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1984 Movie Reviews – Indiana Jones and the Temple of Doom

by Sean P. Aune | May 23, 2019May 23, 2019 2:30 pm EST

Welcome to an exciting year-long project here at The Nerdy. 1984 was an exciting year for films giving us a lot of films that would go on to be beloved favorites and cult classics. Imagine a world where This is Spinal Tap and Repo Man hit theaters on the same day. That is the world of 1984.

We’re going to pick and choose which movies we hit, but right now the list stands at nearly three dozen.

Yes, we’re insane, but 1984 was that great of a year for film.

The articles will come out on the same day the films hit theaters in 1984 so that it is their true 35th anniversaries. All films are also watched again for the purposes of these reviews and are not being done from memory.

This time around it’s May 23, 1984, and we’re off to see Indiana Jones and the Temple of Doom.

1984 Movie Project - Indiana Jones and the Temple of Doom - 01

Indiana Jones and the Temple of Doom

As I’ve built the list of what films I would be watching for this project, I realized I couldn’t tell you the last time I watched Indiana Jones and the Temple of Doom. While I can remember the details of Raiders of the Lost Ark and Indiana Jones and the Last Crusade (I ignore Kingdom of the Crystal Skull), I only had the broadest of strokes for this one. It came back to me as I watched it, and I started to realize something: I really don’t care for this film.

When this film was originally released I remember the arguments over the ratings as the MPAA wanted it to be R and it had to be argued down to PG. This was the film that led to the creation of the PG-13 rating. Yes, a film was so divisive it created a whole new classification.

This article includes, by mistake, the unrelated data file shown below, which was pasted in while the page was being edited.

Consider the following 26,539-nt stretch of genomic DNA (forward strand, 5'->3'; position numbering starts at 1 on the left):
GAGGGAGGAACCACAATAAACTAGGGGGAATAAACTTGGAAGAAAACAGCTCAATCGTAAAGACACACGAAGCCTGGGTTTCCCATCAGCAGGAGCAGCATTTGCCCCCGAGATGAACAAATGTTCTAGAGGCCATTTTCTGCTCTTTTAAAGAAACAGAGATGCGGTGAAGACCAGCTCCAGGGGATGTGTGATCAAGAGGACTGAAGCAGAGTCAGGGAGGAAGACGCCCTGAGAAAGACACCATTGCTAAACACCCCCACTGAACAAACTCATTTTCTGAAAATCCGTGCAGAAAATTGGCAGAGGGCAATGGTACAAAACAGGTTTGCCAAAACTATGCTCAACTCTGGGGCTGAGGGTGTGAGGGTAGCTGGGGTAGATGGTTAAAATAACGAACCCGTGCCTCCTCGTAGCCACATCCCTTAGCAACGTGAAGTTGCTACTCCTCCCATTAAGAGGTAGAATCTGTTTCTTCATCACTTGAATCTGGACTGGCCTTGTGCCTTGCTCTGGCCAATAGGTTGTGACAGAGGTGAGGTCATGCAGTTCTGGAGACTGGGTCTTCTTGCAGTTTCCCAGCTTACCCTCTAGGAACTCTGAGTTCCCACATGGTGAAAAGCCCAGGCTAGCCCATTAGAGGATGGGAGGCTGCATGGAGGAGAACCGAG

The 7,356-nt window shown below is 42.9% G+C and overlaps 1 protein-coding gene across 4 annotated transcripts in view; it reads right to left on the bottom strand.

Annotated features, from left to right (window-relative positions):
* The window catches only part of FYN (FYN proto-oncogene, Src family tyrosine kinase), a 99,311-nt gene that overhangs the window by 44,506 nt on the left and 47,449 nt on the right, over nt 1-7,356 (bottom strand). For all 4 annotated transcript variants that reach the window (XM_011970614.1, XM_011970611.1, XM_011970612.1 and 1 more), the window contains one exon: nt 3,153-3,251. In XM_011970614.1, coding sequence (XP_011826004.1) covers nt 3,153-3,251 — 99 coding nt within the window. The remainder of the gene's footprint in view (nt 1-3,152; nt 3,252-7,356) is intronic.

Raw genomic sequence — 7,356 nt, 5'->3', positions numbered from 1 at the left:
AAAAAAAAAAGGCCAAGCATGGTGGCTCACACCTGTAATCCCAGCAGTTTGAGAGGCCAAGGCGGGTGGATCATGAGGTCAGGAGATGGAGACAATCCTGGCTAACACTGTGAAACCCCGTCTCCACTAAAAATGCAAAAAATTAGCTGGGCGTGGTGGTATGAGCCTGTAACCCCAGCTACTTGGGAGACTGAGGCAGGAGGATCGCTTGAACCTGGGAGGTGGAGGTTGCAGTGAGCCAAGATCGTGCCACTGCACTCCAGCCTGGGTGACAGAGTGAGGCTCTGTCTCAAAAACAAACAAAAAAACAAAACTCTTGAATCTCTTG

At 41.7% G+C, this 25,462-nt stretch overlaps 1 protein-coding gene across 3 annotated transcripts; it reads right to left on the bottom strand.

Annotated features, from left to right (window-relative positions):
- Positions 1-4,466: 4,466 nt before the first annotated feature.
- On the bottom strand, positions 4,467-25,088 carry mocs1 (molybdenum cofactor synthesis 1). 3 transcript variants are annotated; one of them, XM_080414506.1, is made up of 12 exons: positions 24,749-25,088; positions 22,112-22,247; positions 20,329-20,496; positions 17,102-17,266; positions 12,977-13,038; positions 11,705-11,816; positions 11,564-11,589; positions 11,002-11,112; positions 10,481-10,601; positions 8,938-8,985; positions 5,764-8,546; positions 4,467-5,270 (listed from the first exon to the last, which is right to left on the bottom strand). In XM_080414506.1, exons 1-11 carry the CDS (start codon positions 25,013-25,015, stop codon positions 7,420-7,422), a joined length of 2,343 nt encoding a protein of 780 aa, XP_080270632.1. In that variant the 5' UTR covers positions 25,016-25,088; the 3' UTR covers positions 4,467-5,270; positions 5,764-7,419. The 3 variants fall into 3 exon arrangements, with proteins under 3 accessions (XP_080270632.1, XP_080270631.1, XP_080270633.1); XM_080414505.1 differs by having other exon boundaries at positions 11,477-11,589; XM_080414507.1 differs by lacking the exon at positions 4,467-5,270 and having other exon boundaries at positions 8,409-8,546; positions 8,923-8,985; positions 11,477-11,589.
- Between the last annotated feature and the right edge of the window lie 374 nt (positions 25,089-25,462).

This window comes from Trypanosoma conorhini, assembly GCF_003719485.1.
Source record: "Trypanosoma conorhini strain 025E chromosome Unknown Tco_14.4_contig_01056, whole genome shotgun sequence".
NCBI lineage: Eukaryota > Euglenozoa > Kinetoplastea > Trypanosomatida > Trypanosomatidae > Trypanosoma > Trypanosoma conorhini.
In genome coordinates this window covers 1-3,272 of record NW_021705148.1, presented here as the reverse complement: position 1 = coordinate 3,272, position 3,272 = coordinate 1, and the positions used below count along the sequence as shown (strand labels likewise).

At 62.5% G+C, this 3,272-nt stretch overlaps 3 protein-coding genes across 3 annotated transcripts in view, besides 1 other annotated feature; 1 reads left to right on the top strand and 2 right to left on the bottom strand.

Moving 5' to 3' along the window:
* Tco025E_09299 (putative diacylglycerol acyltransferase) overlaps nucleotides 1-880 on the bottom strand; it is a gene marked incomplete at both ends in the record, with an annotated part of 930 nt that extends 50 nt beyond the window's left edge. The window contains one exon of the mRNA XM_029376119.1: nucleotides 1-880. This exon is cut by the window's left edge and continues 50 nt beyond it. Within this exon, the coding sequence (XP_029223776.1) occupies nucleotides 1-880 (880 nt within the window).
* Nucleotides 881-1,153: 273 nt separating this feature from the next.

Watching it for this review though, I just didn’t feel the same excitement I did from Raiders. We open on a 1930s style song and dance number – sung in Chinese – that seems to go on forever, and then makes no logistical sense due to a dance interlude with a chorus line. When the song ends you see Willie (Kate Capshaw) run off stage with some of the dancers, but the chorus line girls are never seen again. Were those a dream? Why did they even exist?

And this honestly kind of sets the tone for the whole film. Things seem to happen just to happen. Indiana loses his gun early in the film, and that’s fine as it allows him to be more creative in his fights, but then we have things like a shout out to the fact he has no razor with him as if we needed an excuse for him to not have shaved.

The whole film feels a bit lost and filled with things to just pad out the running time. The action isn’t quite as breathtaking as you expect, and the traveling companions definitely aren’t.

While in Raiders you felt the connection and chemistry with Marion (Karen Allen) the moment she was introduced, Willie is just never engaging. I never care about her or who she is and that’s because she’s just a bit of a void. She is painted with incredibly broad strokes and she serves as nothing more than someone for Indy to play off of.

And I certainly don’t love Short Round (Jonathan Ke Quan), but I didn’t hate him either. If an Indy story wanted to update me on what happened to him later in his life, I wouldn’t hate it. But if a story mentioned Willie again, I would wonder why we’re wasting time on it.

This was the film that showed us that perhaps the stories shouldn’t venture out of the realm of Christian artifacts and the Nazis as the enemies, a lesson that clearly was ignored later on when it came time to the fourth film.

For years I’ve felt the first three films were all worth revisiting, but I really don’t think I will be putting on this one again any time soon.

1984 Movie Reviews will return on June 1 with Star Trek III: The Search for Spock and Streets of Fire!


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Sean P. Aune

Sean Aune has been a pop culture aficionado since before there was even a term for pop culture. From the time his father brought home Amazing